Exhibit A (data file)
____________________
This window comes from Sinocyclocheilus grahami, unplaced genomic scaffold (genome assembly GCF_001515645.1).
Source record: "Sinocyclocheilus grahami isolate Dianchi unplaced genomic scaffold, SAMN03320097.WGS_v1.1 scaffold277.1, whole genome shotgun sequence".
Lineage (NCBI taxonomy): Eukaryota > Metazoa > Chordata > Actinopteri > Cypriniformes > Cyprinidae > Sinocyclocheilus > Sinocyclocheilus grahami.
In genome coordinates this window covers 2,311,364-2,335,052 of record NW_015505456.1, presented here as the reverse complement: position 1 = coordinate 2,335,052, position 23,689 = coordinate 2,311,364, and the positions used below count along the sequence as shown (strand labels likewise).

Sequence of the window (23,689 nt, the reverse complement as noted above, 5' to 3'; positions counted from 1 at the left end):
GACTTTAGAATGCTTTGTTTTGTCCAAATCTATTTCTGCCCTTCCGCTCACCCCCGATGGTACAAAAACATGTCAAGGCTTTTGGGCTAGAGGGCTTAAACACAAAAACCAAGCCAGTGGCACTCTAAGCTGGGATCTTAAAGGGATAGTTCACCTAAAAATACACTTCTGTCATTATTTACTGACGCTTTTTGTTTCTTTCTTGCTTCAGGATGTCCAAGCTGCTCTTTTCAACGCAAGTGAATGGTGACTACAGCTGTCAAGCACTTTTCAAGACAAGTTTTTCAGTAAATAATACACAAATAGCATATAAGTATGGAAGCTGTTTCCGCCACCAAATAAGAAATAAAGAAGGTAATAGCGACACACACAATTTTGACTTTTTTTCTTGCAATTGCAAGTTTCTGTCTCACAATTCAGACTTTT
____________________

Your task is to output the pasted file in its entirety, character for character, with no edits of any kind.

This window comes from Sinocyclocheilus grahami, unplaced genomic scaffold (genome assembly GCF_001515645.1).
Source record: "Sinocyclocheilus grahami isolate Dianchi unplaced genomic scaffold, SAMN03320097.WGS_v1.1 scaffold277.1, whole genome shotgun sequence".
Lineage (NCBI taxonomy): Eukaryota > Metazoa > Chordata > Actinopteri > Cypriniformes > Cyprinidae > Sinocyclocheilus > Sinocyclocheilus grahami.
In genome coordinates this window covers 2,311,364-2,335,052 of record NW_015505456.1, presented here as the reverse complement: position 1 = coordinate 2,335,052, position 23,689 = coordinate 2,311,364, and the positions used below count along the sequence as shown (strand labels likewise).

Sequence of the window (23,689 nt, the reverse complement as noted above, 5' to 3'; positions counted from 1 at the left end):
GACTTTAGAATGCTTTGTTTTGTCCAAATCTATTTCTGCCCTTCCGCTCACCCCCGATGGTACAAAAACATGTCAAGGCTTTTGGGCTAGAGGGCTTAAACACAAAAACCAAGCCAGTGGCACTCTAAGCTGGGATCTTAAAGGGATAGTTCACCTAAAAATACACTTCTGTCATTATTTACTGACGCTTTTTGTTTCTTTCTTGCTTCAGGATGTCCAAGCTGCTCTTTTCAACGCAAGTGAATGGTGACTACAGCTGTCAAGCACTTTTCAAGACAAGTTTTTCAGTAAATAATACACAAATAGCATATAAGTATGGAAGCTGTTTCCGCCACCAAATAAGAAATAAAGAAGGTAATAGCGACACACACAATTTTGACTTTTTTTCTTGCAATTGCAAGTTTCTGTCTCACAATTCAGACTTTT